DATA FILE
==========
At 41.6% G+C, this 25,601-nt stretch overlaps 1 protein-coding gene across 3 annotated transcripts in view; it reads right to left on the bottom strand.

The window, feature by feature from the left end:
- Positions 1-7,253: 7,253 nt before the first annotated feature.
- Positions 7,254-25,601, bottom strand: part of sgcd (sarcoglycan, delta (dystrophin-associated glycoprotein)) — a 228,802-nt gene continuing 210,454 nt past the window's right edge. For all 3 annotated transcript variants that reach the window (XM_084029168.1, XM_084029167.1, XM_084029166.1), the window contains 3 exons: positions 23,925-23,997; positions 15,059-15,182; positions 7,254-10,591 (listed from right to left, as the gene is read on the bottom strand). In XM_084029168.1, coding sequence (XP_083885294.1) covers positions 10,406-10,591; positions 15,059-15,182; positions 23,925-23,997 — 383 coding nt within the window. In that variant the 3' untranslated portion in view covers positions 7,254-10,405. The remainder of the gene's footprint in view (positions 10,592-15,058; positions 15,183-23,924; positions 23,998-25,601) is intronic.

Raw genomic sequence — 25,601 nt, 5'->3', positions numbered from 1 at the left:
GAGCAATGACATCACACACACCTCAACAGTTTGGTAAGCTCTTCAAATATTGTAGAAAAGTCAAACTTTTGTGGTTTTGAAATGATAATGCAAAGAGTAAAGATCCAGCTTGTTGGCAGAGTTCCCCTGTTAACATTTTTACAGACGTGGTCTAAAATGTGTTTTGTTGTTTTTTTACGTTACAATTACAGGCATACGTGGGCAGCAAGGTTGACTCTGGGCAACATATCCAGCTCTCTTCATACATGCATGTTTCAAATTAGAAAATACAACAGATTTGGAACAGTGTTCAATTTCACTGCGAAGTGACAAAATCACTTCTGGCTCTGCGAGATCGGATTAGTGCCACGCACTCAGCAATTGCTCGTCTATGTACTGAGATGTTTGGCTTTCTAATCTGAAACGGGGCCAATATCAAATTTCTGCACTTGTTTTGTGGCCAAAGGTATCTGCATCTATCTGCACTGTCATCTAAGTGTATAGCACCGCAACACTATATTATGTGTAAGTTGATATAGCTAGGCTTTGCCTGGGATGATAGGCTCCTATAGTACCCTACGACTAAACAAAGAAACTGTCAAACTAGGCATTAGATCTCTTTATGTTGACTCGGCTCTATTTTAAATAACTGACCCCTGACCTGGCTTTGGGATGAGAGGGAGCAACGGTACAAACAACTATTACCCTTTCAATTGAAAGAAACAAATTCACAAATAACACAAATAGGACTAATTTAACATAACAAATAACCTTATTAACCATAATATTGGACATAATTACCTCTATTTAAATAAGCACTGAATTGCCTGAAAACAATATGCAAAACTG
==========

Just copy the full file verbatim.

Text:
At 41.6% G+C, this 25,601-nt stretch overlaps 1 protein-coding gene across 3 annotated transcripts in view; it reads right to left on the bottom strand.

The window, feature by feature from the left end:
- Positions 1-7,253: 7,253 nt before the first annotated feature.
- Positions 7,254-25,601, bottom strand: part of sgcd (sarcoglycan, delta (dystrophin-associated glycoprotein)) — a 228,802-nt gene continuing 210,454 nt past the window's right edge. For all 3 annotated transcript variants that reach the window (XM_084029168.1, XM_084029167.1, XM_084029166.1), the window contains 3 exons: positions 23,925-23,997; positions 15,059-15,182; positions 7,254-10,591 (listed from right to left, as the gene is read on the bottom strand). In XM_084029168.1, coding sequence (XP_083885294.1) covers positions 10,406-10,591; positions 15,059-15,182; positions 23,925-23,997 — 383 coding nt within the window. In that variant the 3' untranslated portion in view covers positions 7,254-10,405. The remainder of the gene's footprint in view (positions 10,592-15,058; positions 15,183-23,924; positions 23,998-25,601) is intronic.

Raw genomic sequence — 25,601 nt, 5'->3', positions numbered from 1 at the left:
GAGCAATGACATCACACACACCTCAACAGTTTGGTAAGCTCTTCAAATATTGTAGAAAAGTCAAACTTTTGTGGTTTTGAAATGATAATGCAAAGAGTAAAGATCCAGCTTGTTGGCAGAGTTCCCCTGTTAACATTTTTACAGACGTGGTCTAAAATGTGTTTTGTTGTTTTTTTACGTTACAATTACAGGCATACGTGGGCAGCAAGGTTGACTCTGGGCAACATATCCAGCTCTCTTCATACATGCATGTTTCAAATTAGAAAATACAACAGATTTGGAACAGTGTTCAATTTCACTGCGAAGTGACAAAATCACTTCTGGCTCTGCGAGATCGGATTAGTGCCACGCACTCAGCAATTGCTCGTCTATGTACTGAGATGTTTGGCTTTCTAATCTGAAACGGGGCCAATATCAAATTTCTGCACTTGTTTTGTGGCCAAAGGTATCTGCATCTATCTGCACTGTCATCTAAGTGTATAGCACCGCAACACTATATTATGTGTAAGTTGATATAGCTAGGCTTTGCCTGGGATGATAGGCTCCTATAGTACCCTACGACTAAACAAAGAAACTGTCAAACTAGGCATTAGATCTCTTTATGTTGACTCGGCTCTATTTTAAATAACTGACCCCTGACCTGGCTTTGGGATGAGAGGGAGCAACGGTACAAACAACTATTACCCTTTCAATTGAAAGAAACAAATTCACAAATAACACAAATAGGACTAATTTAACATAACAAATAACCTTATTAACCATAATATTGGACATAATTACCTCTATTTAAATAAGCACTGAATTGCCTGAAAACAATATGCAAAACTG